Wednesday, May 26, 2010

Fresh Strawberry Lemonade

I know the old quote goes "when life hands you lemons, make lemonade." However, life handed me lots and lots of strawberries from a local farm. When you've got an ingredient in abundance, you might as well experiment with some new recipes, so I decided to use some of them to make strawberry lemonade. It's the perfect thing to have on hand, now that it's getting hot outside! I used one of my favorite ingredients for this recipe, and it is my sweetener of choice when not baking (although I do think you can bake with it, I just haven't tried it yet). It's Truvia, which is a natural sweetener derived from the stevia plant. I prefer to use Truvia as opposed to artificial sweeteners because I think it's slightly more natural than, say, Sweet-n-Low and Equal. Also, I suggest you go the extra mile and juice your own lemons...fresh lemons taste so much better than the bottled stuff.

Fresh Strawberry Lemonade

10 oz fresh strawberries, chopped
1 1/2 cups freshly squeezed lemon juice (8-9 lemons)
18-24 packets Truvia
3 cups water

1 cup ice cubes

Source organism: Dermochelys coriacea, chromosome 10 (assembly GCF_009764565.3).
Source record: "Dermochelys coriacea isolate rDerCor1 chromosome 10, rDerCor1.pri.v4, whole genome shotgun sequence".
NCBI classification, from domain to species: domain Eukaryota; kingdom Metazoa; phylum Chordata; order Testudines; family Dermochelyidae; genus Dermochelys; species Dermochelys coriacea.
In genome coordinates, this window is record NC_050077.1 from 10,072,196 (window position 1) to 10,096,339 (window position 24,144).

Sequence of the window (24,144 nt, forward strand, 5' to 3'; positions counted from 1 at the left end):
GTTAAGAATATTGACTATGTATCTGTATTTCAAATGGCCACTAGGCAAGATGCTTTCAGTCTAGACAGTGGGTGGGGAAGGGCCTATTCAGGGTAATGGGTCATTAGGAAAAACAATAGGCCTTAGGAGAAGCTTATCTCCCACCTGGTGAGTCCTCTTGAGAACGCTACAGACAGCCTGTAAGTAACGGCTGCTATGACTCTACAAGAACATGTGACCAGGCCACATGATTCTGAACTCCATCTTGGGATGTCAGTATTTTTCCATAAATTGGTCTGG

3 cups soda water

1. Add the chopped strawberries to a (approximately 2-qt) pitcher. Using a wooden spoon, muddle them until they become a course puree (optional: put them in a food processor to get a smoother texture).
2. Add your lemon juice, stevia, and non-carbonated water to the pitcher with the strawberries. Stir to combine. Store the lemonade in the refrigerator until serving.
3. To serve, divide the ice amongst serving glasses, then divide the lemonade. Top each glass with the soda water. Serve immediately.

  • Servings per recipe: 6
  • Per serving:
  • Calories: 30
  • Fat: 0.1 g
  • Saturated fat: 0 g
  • Cholesterol: 0 mg
  • Sodium: 6 mg
  • Carbohydrates: 8.9 g
  • Fiber: 1.2 g
  • Sugar: 3.8 g
  • Protein: 0.6 g

Monday, May 24, 2010

Teriyaki-Mango Chicken Packets

As a featured publisher at, I was eligible to enter their Daily Special Posting Challenge. For this challenge, I have to make a post each week inspired by their Daily Specials, which are featured kitchen products. I was inspired by this grilling basket and tray. When I first saw it, I immediately thought of camping trips with my friends where we use aluminum foil to make packets for food. While I don't have this particular basket, using foil to cook food in the open fire, on the grill, or even in the oven would probably have the same effect. Another bonus is because the food is totally sealed in the foil, you won't lose juices that come from the roasting food. I'm sure this grilling basket is great, but foil has never disappointed me!